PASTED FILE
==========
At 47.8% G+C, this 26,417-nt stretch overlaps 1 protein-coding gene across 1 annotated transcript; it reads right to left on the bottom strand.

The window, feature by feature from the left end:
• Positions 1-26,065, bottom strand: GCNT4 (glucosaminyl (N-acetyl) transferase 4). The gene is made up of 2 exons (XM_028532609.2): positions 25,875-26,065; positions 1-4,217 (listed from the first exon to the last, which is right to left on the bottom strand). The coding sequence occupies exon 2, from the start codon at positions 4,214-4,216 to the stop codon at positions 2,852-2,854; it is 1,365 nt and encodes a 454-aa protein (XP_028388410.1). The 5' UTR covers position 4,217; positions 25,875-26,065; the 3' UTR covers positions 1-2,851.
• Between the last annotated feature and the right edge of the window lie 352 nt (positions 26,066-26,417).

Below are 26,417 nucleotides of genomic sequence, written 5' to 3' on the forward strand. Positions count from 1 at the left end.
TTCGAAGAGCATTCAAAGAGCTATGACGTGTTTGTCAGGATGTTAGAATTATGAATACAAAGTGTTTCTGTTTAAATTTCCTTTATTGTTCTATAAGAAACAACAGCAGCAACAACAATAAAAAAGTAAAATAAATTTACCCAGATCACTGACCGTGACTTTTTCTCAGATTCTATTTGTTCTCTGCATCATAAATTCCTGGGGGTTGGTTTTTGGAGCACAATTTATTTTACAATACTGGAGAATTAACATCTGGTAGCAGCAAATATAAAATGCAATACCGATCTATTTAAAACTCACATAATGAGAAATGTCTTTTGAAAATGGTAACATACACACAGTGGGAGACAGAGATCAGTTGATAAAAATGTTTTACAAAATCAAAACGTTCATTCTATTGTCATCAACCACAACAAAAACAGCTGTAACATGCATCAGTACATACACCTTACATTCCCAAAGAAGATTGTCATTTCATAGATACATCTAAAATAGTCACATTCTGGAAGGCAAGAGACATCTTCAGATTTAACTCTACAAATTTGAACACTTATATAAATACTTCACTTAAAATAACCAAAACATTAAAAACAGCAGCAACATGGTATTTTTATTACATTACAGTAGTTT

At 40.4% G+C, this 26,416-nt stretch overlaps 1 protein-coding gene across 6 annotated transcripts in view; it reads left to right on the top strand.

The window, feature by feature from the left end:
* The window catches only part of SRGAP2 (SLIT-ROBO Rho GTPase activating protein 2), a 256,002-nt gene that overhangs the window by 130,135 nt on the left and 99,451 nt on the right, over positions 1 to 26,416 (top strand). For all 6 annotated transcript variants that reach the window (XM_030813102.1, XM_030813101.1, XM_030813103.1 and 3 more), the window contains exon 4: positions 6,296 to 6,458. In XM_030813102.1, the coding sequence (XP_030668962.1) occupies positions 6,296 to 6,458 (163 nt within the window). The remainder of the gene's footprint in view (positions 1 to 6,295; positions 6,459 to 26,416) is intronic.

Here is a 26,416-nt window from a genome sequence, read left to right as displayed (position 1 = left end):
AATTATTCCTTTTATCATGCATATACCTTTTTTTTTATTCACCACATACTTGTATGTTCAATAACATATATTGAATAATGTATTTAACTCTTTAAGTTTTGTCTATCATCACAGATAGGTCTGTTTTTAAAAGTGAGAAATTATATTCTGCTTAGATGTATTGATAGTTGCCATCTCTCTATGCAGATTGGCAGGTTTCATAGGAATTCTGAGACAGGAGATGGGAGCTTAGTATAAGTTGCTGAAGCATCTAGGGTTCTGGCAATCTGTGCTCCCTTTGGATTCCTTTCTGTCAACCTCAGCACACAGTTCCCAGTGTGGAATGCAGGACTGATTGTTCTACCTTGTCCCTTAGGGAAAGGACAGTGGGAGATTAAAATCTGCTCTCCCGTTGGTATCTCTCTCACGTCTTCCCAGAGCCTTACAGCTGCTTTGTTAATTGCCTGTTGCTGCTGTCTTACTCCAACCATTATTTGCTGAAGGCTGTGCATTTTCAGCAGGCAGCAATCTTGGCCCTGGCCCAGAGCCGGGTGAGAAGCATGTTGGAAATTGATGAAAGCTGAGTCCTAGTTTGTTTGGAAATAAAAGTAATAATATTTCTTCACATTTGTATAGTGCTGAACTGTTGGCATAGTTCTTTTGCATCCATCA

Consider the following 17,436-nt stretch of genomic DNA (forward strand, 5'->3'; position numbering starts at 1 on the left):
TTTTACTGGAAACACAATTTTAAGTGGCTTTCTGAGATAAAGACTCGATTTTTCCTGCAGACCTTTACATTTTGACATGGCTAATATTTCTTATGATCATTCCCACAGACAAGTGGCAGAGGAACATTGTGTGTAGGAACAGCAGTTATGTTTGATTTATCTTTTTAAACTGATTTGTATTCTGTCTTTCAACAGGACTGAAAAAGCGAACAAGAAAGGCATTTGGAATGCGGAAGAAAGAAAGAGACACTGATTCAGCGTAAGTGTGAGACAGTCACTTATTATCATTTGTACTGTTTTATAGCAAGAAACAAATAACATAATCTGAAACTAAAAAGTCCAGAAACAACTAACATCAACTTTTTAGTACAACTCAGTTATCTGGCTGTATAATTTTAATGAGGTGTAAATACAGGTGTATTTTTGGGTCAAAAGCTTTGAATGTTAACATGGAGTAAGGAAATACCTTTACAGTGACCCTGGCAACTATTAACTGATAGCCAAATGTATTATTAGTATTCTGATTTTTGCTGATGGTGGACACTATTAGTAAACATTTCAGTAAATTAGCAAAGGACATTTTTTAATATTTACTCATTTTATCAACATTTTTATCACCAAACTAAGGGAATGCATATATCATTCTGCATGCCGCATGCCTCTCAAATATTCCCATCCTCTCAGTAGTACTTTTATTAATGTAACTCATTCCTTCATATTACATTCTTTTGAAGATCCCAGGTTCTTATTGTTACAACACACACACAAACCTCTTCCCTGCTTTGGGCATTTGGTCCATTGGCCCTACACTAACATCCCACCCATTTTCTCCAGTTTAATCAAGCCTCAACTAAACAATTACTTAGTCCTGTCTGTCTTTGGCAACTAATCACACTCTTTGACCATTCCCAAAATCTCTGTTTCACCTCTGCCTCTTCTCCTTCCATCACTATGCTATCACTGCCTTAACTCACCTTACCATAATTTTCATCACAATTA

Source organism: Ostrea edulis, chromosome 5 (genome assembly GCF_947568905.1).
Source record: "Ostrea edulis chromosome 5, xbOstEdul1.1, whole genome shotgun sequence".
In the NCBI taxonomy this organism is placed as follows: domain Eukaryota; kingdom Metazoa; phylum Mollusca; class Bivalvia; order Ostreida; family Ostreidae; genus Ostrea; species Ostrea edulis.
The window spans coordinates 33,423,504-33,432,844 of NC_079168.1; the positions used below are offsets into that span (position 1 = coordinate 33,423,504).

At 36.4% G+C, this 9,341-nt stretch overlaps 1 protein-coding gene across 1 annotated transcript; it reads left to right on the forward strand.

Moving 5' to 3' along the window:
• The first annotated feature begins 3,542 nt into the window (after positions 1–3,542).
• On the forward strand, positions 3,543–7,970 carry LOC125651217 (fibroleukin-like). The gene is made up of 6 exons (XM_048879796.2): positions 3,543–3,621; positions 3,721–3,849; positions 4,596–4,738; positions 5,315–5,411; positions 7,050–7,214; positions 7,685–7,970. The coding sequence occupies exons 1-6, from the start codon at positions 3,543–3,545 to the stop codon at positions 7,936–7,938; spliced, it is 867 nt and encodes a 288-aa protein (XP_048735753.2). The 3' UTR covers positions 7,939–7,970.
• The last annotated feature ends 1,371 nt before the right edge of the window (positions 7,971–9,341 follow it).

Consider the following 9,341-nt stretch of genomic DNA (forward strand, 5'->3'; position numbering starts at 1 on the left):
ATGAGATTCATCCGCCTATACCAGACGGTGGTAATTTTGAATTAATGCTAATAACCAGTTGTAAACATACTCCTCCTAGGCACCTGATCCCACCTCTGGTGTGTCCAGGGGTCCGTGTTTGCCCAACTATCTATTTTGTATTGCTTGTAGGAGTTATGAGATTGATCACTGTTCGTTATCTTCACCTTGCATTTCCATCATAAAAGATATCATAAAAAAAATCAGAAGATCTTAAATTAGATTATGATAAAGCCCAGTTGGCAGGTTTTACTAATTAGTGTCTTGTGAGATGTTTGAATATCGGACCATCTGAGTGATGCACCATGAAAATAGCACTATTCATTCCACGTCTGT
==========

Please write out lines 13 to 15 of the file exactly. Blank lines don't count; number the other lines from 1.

TTTTACTGGAAACACAATTTTAAGTGGCTTTCTGAGATAAAGACTCGATTTTTCCTGCAGACCTTTACATTTTGACATGGCTAATATTTCTTATGATCATTCCCACAGACAAGTGGCAGAGGAACATTGTGTGTAGGAACAGCAGTTATGTTTGATTTATCTTTTTAAACTGATTTGTATTCTGTCTTTCAACAGGACTGAAAAAGCGAACAAGAAAGGCATTTGGAATGCGGAAGAAAGAAAGAGACACTGATTCAGCGTAAGTGTGAGACAGTCACTTATTATCATTTGTACTGTTTTATAGCAAGAAACAAATAACATAATCTGAAACTAAAAAGTCCAGAAACAACTAACATCAACTTTTTAGTACAACTCAGTTATCTGGCTGTATAATTTTAATGAGGTGTAAATACAGGTGTATTTTTGGGTCAAAAGCTTTGAATGTTAACATGGAGTAAGGAAATACCTTTACAGTGACCCTGGCAACTATTAACTGATAGCCAAATGTATTATTAGTATTCTGATTTTTGCTGATGGTGGACACTATTAGTAAACATTTCAGTAAATTAGCAAAGGACATTTTTTAATATTTACTCATTTTATCAACATTTTTATCACCAAACTAAGGGAATGCATATATCATTCTGCATGCCGCATGCCTCTCAAATATTCCCATCCTCTCAGTAGTACTTTTATTAATGTAACTCATTCCTTCATATTACATTCTTTTGAAGATCCCAGGTTCTTATTGTTACAACACACACACAAACCTCTTCCCTGCTTTGGGCATTTGGTCCATTGGCCCTACACTAACATCCCACCCATTTTCTCCAGTTTAATCAAGCCTCAACTAAACAATTACTTAGTCCTGTCTGTCTTTGGCAACTAATCACACTCTTTGACCATTCCCAAAATCTCTGTTTCACCTCTGCCTCTTCTCCTTCCATCACTATGCTATCACTGCCTTAACTCACCTTACCATAATTTTCATCACAATTA

Source organism: Ostrea edulis, chromosome 5 (genome assembly GCF_947568905.1).
Source record: "Ostrea edulis chromosome 5, xbOstEdul1.1, whole genome shotgun sequence".